Wednesday, February 22, 2023

Five crime novels that deepen our understanding of collective trauma

Frank Sennett has an MFA in creative writing from the University of Montana and a journalism degree from Northwestern University. He has taught creative writing at UCLA Extension and has published nine books. He has served as a senior leader at multiple media outlets, including Time Out Chicago and He also spent one lucky season in the Wrigley Field press box covering the Chicago Cubs. He lives in Chicago with his wife, three children and two cats.

Sennett's new novel is Shadow State.

At CrimeReads he tagged five "crime novels that play out in the long shadows of national trauma [and] how they can help us contextualize and explore tragic events in a deeper way than the news and social media cycles allow." One title on the list:
Nina Revoyr, Southland

Crime novels that spring from communal tragedy can expand and change the broader societal understanding of the event, as Revoyr illustrates in Southland. In this award-wining novel, she provides new perspectives on the 1965 Watts riots in Los Angeles by viewing them through an unconventional lens and via underrepresented voices.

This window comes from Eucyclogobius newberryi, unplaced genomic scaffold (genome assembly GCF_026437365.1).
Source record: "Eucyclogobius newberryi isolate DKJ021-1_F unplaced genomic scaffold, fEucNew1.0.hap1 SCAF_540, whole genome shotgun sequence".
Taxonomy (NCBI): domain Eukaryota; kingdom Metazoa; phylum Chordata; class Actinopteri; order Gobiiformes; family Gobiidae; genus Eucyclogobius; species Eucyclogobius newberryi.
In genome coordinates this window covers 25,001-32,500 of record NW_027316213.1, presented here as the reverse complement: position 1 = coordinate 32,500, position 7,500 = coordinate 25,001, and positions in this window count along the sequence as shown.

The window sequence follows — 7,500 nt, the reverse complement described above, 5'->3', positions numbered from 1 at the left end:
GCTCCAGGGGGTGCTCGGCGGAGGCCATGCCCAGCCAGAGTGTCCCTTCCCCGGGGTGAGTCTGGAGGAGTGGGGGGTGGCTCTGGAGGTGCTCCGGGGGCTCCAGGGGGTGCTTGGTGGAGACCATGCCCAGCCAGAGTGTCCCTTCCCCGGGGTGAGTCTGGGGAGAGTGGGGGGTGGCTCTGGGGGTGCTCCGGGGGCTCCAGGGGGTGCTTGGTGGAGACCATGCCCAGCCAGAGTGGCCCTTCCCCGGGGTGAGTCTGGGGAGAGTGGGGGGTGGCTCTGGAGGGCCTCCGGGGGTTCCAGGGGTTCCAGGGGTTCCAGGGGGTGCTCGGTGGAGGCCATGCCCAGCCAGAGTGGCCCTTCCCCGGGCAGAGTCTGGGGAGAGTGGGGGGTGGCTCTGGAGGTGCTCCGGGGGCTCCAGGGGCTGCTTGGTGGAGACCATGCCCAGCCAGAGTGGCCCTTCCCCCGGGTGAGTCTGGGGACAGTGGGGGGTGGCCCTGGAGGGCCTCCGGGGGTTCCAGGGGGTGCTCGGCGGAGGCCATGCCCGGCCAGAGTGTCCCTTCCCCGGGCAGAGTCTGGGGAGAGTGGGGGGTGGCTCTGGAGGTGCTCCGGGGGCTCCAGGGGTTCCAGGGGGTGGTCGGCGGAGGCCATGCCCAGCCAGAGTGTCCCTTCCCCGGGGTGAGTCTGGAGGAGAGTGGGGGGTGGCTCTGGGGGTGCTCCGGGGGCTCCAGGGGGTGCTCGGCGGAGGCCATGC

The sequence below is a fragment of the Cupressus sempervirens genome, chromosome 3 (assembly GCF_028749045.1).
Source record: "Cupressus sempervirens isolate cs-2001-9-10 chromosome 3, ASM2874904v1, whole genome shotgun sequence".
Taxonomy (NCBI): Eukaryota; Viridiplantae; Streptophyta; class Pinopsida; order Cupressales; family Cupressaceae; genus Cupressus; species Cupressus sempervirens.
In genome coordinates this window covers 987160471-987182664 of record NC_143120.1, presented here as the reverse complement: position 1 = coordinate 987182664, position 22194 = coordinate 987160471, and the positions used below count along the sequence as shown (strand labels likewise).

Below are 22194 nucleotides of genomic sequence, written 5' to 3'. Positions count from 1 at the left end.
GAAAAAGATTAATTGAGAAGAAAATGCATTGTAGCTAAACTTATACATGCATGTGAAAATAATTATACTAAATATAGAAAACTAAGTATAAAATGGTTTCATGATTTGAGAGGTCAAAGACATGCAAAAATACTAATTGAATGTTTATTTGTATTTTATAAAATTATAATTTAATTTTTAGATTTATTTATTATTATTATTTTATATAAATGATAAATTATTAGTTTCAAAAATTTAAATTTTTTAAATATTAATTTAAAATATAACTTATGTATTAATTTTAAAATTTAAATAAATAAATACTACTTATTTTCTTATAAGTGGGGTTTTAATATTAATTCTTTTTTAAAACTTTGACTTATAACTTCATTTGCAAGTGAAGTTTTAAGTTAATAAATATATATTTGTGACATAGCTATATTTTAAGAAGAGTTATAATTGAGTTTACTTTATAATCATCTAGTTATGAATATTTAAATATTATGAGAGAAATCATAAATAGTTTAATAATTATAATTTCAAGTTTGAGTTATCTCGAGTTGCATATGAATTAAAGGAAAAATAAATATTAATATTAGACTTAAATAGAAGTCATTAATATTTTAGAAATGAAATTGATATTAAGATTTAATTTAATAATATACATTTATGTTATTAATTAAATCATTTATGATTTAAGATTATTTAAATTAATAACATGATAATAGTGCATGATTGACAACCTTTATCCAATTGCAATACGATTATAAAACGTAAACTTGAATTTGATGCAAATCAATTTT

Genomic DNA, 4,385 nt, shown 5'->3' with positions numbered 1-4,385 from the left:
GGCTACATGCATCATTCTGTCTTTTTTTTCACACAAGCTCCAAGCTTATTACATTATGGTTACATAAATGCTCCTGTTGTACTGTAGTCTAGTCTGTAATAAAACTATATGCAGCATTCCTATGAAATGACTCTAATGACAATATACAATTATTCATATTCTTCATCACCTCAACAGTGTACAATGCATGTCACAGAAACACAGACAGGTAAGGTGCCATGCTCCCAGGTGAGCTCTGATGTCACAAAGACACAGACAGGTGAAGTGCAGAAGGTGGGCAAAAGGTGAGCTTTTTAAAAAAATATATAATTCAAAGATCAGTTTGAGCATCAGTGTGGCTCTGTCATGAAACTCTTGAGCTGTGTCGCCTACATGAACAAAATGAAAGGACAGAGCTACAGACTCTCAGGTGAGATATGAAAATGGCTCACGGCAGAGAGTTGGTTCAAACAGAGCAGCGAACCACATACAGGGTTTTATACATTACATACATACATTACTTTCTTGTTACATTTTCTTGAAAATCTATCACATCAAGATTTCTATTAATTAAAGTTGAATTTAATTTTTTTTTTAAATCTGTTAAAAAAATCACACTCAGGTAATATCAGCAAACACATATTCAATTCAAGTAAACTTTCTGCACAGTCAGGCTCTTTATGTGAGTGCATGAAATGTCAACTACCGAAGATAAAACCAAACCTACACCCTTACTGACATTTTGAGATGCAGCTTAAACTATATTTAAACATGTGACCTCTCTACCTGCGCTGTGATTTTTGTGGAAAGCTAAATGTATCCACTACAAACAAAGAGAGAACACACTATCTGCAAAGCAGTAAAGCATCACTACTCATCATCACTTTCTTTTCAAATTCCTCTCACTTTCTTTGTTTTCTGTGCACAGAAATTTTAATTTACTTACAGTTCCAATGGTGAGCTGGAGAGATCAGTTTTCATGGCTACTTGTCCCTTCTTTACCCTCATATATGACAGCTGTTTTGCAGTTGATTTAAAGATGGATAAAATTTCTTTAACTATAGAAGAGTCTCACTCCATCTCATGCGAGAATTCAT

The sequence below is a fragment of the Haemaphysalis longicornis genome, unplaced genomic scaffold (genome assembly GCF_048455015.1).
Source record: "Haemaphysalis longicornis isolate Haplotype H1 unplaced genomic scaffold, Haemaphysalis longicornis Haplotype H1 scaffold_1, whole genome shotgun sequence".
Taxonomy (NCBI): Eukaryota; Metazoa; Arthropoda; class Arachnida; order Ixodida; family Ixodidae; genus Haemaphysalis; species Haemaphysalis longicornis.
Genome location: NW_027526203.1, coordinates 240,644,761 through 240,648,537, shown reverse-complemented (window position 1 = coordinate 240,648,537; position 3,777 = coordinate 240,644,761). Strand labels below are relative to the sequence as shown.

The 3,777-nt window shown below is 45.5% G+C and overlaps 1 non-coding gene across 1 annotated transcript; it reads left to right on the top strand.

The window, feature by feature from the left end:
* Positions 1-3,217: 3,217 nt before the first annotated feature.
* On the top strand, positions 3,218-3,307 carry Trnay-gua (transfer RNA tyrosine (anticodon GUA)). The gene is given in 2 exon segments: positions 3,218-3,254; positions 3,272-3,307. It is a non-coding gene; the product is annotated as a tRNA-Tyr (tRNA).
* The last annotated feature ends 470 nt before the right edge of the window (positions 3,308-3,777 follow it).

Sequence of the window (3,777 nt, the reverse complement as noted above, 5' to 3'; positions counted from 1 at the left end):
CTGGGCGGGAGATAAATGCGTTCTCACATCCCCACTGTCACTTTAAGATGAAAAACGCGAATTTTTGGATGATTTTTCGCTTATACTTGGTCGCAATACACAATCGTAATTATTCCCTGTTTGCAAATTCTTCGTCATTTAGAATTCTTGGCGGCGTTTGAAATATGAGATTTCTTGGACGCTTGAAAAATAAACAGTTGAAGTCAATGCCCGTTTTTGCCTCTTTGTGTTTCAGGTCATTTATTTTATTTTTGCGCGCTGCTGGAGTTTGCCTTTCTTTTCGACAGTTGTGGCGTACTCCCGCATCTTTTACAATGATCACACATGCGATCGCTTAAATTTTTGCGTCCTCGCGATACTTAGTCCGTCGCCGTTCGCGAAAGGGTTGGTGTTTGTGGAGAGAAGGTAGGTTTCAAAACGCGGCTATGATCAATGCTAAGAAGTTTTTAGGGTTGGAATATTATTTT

As I noted in my review of Southland for Booklist, Revoyr employs the murder of three boys during the riots as the pivot point for a moving, sometimes harrowing exploration of race relations among black, Japanese and white residents of L.A. When her grandfather dies in 1994, young Japanese-American lawyer Jackie Ishida seeks to discover why he once planned to leave his Crenshaw grocery store to one of the murder victims, a black teen from the neighborhood. Switching effortlessly from the mid-1990s to the 1960s, the 1940s, and back again, Revoyr peoples the landscape with compelling characters who are equally believable whether they’re black, Japanese, male, female, gay or straight. Revoyr paints a nuanced picture of the riots and their aftermath, highlighting the ways in which systemic racism and economic inequality contributed to the unrest. She also sheds light on the experiences of the Japanese-American community, often overlooked in narratives of the riots.
Read about the other entries on the list.

Southland is among Steph Cha's top ten books about the troubles in Los Angeles and five great American social crime novels.

--Marshal Zeringue